Generous kids give birthday gifts to Big Cat Rescue & Humane Society
Birthday boy Ryan Maddock and his sister, Jordan, enjoy a private, family tour of Big Cat Rescue. Ryan declined gifts at his birthday celebration, instead collecting donations for the animals to present to Jeff Kremer, director of donor appreciation at the facility.
Published: November 8, 2010
VALRICO – Five-year-old Jordan Maddock was crying and wanted to help the sick doggies and kitties as she watched an emotional advertising appeal for the American Society for the Prevention of Cruelty to Animals.
“She, of course, wanted me to whip out my wallet and call the number to donate,” said her mom, Shimon Maddock, an executive recruiter. “Jordan is extremely passionate about animals.”
Instead, mother and daughter discussed donating and looked in Jordan’s piggy bank, which held only a few coins.
“We decided to have her friends give presents to the animals at the local Humane Society instead, at her birthday, which we will celebrate in early December,” Maddock said. “It was my idea, but she jumped at the opportunity with zero hesitation.”
When Maddock and her son, Ryan, were planning his October birthday celebration, she told him what Jordan was doing for her birthday.
Ryan had become an ardent fan of Big Cat Rescue after having taken a field trip there a few years ago, so he was eager to give up presents in order to help that organization.
“My kids have never done this before and have never gone to a friend’s party where this was being done,” said Maddock.
She and her husband, Richard, an administrator and head junior varsity football coach at Durant High School, did not initiate this as a life lesson, but it inevitably has led to discussions about giving and sacrifice.
Jordan, Ryan and their parents talked about the ramifications of this decision. Maddock said they told them they would give them presents and help with the donations, but the total will not exceed what has been given in past years. “We don’t usually go crazy with gifts, anyway,” she said.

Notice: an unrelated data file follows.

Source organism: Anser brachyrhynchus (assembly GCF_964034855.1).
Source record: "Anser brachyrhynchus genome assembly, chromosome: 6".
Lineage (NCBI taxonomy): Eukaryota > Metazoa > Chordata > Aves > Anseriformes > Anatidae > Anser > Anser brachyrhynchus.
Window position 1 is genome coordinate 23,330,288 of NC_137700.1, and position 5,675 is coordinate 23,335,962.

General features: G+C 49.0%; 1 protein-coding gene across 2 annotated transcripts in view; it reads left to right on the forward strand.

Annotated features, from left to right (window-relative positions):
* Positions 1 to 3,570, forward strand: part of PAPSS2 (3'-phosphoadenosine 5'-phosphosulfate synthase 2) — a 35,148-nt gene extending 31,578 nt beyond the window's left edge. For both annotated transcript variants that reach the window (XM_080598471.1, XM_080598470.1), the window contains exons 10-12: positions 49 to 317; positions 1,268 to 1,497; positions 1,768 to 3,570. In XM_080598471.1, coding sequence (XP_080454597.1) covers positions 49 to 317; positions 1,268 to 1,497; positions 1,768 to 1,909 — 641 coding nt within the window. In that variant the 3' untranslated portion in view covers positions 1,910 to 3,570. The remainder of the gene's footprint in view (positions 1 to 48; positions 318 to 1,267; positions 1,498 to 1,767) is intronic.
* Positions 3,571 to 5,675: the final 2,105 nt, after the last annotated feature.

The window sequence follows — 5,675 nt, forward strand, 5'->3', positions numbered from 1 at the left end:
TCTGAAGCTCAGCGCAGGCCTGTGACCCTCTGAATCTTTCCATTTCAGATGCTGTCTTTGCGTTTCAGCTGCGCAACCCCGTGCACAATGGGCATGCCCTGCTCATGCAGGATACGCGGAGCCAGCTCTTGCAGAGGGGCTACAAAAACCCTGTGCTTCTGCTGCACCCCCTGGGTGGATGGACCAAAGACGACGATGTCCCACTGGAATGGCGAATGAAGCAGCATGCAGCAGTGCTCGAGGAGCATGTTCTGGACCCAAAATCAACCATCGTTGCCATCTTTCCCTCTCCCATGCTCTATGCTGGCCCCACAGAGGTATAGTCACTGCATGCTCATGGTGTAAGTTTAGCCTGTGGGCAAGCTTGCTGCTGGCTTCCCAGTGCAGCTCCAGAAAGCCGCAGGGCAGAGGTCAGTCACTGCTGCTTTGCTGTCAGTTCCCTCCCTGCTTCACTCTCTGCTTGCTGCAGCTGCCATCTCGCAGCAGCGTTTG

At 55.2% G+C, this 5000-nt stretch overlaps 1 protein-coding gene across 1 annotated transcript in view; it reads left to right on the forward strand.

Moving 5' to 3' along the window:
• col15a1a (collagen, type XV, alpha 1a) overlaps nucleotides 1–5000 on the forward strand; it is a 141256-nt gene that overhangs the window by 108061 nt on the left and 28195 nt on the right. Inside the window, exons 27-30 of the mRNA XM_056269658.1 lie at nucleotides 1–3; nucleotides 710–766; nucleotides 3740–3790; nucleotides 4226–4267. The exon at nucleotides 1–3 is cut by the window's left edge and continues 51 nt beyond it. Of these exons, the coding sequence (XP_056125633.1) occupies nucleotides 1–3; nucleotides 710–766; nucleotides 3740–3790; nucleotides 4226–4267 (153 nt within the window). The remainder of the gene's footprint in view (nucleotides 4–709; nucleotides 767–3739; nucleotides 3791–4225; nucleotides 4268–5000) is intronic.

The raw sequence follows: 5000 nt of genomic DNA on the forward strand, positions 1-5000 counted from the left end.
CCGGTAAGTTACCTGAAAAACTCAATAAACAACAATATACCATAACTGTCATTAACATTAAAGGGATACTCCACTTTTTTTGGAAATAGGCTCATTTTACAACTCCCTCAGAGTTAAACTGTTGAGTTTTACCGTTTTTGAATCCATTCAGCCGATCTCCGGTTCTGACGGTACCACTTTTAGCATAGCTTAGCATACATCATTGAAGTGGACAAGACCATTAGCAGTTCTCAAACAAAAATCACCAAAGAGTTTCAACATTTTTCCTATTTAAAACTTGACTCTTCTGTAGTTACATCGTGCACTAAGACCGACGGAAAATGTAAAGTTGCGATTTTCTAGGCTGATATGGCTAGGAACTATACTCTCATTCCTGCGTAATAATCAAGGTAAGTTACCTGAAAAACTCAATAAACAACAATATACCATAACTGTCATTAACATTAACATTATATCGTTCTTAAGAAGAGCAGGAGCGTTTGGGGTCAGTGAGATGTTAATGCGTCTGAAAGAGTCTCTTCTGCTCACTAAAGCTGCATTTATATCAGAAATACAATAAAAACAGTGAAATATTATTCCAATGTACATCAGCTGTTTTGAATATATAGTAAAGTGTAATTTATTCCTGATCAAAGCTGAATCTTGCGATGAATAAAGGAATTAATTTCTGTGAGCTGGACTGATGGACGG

“I am proud to say neither of my children feels this is a sacrifice,” said Maddock. “They are so excited to be able to do this.”
Both organizations welcomed the offers. Volunteer Coordinator Ben Moehnert of the Humane Society of Tampa Bay provided a list of needed items, including cash and checks.
After Jordan and her friends indulge in birthday cake and ice cream at her December party at a Tampa restaurant, they will tour the Humane Society and play with the cats and dogs. Jordan’s picture will go in the organization’s newsletter.
Ryan celebrated his birthday with friends in September at Ace Golf Range miniature golf, and then he and his family took a private tour of Big Cat Rescue in late October.
Ryan presented a check for $170 to Jeff Kremer, director of donor appreciation at Big Cat Rescue. Kremer will place a large tile on a donor board to commemorate Ryan’s generosity.
The feedback Maddock has heard from her children’s friends and families has all been positive, she said. In fact, some parents said they want to steal the idea.
Maddock, who said her children have “kind souls and generous spirits,” called their actions “morally responsible, a good deed, a mitzvah, being a steward of God’s creation, selfless, generous, the list is endless and all are accurate.”
She said, “Both religions [Judaism and Christianity] are in our home, so both God and Jesus are in our home, but really all religions have this in common–do something for someone else (even four-legged ones) as often as you can–however you want to label it or whatever you want to call it. We really have not put this into religious terms in any way. Just doing something good. Period.”